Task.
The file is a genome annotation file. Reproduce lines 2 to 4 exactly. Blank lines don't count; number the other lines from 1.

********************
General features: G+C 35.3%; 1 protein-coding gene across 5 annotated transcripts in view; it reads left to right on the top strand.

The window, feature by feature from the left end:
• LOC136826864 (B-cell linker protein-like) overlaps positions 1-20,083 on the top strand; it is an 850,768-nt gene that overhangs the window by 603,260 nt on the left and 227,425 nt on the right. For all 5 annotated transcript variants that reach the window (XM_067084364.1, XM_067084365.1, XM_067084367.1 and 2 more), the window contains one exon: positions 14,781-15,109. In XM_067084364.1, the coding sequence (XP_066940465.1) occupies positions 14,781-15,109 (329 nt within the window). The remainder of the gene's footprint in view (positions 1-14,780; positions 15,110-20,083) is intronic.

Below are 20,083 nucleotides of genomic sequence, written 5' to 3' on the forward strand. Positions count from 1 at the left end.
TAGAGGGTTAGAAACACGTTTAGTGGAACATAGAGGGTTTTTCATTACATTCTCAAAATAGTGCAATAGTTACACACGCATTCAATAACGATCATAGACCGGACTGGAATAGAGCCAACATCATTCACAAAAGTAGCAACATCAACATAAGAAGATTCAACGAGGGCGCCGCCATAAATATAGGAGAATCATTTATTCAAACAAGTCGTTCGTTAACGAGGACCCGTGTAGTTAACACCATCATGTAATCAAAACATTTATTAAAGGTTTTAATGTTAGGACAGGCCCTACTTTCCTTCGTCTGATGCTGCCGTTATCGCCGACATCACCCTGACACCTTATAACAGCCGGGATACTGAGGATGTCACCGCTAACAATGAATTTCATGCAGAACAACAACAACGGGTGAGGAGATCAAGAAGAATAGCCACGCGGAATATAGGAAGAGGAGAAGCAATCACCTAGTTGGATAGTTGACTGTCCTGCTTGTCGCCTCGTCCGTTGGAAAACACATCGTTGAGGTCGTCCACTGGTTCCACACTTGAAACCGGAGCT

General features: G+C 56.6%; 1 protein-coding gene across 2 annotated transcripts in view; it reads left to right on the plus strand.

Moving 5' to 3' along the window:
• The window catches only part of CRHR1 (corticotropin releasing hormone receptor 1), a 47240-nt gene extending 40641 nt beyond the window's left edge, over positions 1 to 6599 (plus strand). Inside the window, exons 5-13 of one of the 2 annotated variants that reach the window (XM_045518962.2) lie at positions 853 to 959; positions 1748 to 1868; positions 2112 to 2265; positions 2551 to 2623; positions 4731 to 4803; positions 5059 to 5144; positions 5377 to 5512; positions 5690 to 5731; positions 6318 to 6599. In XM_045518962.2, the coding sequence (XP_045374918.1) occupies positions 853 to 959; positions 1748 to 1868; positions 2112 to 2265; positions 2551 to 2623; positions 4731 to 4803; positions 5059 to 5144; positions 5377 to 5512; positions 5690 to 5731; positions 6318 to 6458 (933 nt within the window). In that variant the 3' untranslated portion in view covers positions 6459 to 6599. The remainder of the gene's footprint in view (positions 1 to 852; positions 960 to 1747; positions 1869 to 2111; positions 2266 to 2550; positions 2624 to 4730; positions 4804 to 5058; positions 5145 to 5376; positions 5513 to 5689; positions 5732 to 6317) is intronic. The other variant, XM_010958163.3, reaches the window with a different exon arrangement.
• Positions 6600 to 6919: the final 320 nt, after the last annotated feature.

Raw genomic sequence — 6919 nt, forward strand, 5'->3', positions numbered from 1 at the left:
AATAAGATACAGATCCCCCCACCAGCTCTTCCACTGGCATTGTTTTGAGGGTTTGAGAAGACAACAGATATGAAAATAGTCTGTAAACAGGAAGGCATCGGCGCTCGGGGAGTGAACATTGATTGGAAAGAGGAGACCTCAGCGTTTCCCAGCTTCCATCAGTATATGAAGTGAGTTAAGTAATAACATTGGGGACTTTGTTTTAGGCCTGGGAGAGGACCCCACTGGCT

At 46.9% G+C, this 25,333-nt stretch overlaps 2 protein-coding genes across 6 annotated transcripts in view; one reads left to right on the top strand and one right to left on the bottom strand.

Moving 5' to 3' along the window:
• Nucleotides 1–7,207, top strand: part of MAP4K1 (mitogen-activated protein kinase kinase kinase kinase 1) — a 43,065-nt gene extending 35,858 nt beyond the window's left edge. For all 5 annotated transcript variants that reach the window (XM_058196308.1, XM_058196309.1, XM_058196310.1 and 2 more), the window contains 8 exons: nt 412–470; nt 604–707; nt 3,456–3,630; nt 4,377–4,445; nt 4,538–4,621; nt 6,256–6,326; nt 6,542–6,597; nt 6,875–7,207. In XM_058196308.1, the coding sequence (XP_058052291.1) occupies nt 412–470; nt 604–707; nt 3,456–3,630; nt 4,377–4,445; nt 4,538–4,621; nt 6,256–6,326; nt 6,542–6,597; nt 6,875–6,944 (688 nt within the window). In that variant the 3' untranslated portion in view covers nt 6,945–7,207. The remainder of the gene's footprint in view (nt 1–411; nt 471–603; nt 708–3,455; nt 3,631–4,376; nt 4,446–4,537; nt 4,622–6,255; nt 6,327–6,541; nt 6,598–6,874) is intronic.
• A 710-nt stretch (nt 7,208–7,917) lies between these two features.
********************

The window, feature by feature from the left end:
• LOC136826864 (B-cell linker protein-like) overlaps positions 1-20,083 on the top strand; it is an 850,768-nt gene that overhangs the window by 603,260 nt on the left and 227,425 nt on the right. For all 5 annotated transcript variants that reach the window (XM_067084364.1, XM_067084365.1, XM_067084367.1 and 2 more), the window contains one exon: positions 14,781-15,109. In XM_067084364.1, the coding sequence (XP_066940465.1) occupies positions 14,781-15,109 (329 nt within the window). The remainder of the gene's footprint in view (positions 1-14,780; positions 15,110-20,083) is intronic.

Below are 20,083 nucleotides of genomic sequence, written 5' to 3' on the forward strand. Positions count from 1 at the left end.